Looking at the creatures above, none of them seem like anything particularly special. Sure, they all have abilities that we don’t normally see, but in a vacuum, none of those abilities seem powerful, or worth a card. However, in the right shell, the power level of these creatures can reach disgusting level (okay, fine, maybe not Niv Magus Elemental; in the right shell, its power level goes from jank to borderline playable). Servant, Hexmage, and Children all serve as parts of various two-card combos that gets you to your victory formation. Symbiote and Narcomoeba both enable degenerate engines and also provide some early value before your engine is in full swing. Speaking of Narcomoeba, we can probably also include EVERY creature played in (both, Manaless and LED) Dredge in this category. In fact, most creatures that fall into this category are pieces of some sort of combo that enable you to play the game in a way that it was not meant to be played.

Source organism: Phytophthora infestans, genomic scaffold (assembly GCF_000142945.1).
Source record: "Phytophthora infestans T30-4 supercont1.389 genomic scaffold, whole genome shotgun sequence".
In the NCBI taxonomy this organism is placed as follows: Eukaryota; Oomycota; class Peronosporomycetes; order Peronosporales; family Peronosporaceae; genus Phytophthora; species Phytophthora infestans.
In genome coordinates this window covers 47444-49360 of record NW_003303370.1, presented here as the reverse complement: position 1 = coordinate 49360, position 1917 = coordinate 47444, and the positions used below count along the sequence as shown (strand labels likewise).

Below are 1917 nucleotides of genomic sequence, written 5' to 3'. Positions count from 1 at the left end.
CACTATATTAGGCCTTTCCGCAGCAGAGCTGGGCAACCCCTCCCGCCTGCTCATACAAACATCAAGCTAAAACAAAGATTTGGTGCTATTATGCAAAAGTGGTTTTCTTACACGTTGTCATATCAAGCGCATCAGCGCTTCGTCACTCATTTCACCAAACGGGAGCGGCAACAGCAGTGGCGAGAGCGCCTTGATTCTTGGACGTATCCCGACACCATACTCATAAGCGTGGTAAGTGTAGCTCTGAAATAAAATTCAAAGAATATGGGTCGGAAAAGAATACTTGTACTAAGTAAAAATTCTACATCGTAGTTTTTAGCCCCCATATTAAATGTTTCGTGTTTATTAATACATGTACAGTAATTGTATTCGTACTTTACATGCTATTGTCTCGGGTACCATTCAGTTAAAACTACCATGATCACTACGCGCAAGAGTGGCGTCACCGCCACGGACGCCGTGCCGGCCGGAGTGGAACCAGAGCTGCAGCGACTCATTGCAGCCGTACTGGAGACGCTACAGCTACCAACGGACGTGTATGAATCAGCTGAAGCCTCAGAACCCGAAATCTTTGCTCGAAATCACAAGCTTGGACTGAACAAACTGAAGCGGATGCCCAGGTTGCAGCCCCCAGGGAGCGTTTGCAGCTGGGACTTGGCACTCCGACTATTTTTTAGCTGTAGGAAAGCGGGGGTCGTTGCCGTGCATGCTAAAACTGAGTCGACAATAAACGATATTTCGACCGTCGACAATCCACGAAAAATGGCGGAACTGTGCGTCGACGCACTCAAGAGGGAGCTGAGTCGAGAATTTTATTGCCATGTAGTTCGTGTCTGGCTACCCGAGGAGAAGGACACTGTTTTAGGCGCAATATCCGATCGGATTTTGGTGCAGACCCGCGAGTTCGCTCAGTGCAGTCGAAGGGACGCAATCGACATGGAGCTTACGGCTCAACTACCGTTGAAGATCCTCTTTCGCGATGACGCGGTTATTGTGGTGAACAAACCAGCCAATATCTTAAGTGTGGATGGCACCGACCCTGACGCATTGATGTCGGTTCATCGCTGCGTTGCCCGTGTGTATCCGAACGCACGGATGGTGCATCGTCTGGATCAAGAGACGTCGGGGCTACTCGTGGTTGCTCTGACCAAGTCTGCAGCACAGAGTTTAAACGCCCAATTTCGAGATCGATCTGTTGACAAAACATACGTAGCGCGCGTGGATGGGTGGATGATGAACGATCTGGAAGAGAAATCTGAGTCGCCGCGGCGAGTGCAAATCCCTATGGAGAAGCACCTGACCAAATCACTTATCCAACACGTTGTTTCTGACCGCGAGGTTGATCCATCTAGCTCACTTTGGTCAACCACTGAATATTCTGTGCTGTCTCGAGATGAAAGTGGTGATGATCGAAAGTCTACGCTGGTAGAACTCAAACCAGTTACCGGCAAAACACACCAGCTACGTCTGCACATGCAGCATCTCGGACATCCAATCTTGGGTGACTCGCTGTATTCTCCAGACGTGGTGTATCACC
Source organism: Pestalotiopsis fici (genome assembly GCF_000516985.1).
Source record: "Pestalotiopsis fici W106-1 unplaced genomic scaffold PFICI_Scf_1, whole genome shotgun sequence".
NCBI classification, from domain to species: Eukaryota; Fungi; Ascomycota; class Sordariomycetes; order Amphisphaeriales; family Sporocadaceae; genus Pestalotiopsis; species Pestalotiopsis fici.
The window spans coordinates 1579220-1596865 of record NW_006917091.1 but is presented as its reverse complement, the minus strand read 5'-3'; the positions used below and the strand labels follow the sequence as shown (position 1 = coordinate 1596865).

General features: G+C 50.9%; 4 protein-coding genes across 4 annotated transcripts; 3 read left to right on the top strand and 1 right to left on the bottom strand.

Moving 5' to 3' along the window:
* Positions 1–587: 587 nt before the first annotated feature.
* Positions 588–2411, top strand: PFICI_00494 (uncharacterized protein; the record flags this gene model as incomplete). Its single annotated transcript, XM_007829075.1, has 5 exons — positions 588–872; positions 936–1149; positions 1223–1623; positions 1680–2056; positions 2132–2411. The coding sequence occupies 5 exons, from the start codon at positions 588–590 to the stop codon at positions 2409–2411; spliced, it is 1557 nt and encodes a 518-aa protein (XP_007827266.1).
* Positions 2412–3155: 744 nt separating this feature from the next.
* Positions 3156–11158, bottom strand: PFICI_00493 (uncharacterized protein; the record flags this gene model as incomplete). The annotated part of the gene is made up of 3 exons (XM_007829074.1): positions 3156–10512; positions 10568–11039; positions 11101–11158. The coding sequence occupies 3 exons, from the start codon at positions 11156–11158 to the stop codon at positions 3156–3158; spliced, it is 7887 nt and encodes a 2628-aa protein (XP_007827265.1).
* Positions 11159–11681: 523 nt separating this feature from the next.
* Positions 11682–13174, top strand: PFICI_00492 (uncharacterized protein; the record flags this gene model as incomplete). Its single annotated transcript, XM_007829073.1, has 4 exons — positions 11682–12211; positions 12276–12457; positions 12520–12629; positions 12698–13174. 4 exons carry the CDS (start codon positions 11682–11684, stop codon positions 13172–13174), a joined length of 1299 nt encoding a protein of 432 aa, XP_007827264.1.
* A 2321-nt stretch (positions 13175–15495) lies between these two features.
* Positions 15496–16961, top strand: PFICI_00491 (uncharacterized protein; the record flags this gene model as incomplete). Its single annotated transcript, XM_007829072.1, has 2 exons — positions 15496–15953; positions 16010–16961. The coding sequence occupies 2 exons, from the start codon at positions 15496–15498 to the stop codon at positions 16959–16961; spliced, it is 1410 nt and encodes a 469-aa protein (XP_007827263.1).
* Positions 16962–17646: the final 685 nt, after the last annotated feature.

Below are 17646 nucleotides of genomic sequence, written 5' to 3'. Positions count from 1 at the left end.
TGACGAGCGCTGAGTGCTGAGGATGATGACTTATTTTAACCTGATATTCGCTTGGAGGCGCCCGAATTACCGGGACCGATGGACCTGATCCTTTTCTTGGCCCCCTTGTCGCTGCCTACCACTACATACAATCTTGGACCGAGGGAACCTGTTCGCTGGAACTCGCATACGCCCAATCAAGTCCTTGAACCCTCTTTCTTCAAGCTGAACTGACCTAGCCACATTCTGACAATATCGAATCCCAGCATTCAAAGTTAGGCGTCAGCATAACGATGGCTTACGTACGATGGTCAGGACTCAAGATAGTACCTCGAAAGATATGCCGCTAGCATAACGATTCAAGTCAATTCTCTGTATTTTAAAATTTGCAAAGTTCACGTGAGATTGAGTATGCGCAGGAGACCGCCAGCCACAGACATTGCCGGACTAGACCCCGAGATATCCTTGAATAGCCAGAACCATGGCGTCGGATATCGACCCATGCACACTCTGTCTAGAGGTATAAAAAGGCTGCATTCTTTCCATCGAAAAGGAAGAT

Giant (Usually) Uncastable Monsters


There’s not really a whole lot of explanation needed with this one. Get one of these fatties into play, win the game. That simple, right? Oh wait, what’s that in the top right-hand corner? Is that a ridiculous mana cost that we could never hope to pay (unless we’re playing 12-post)? No worries, I’ll just cast my Show and Tell/Reanimate/Natural Order. GG.

A Little of This and a Little of That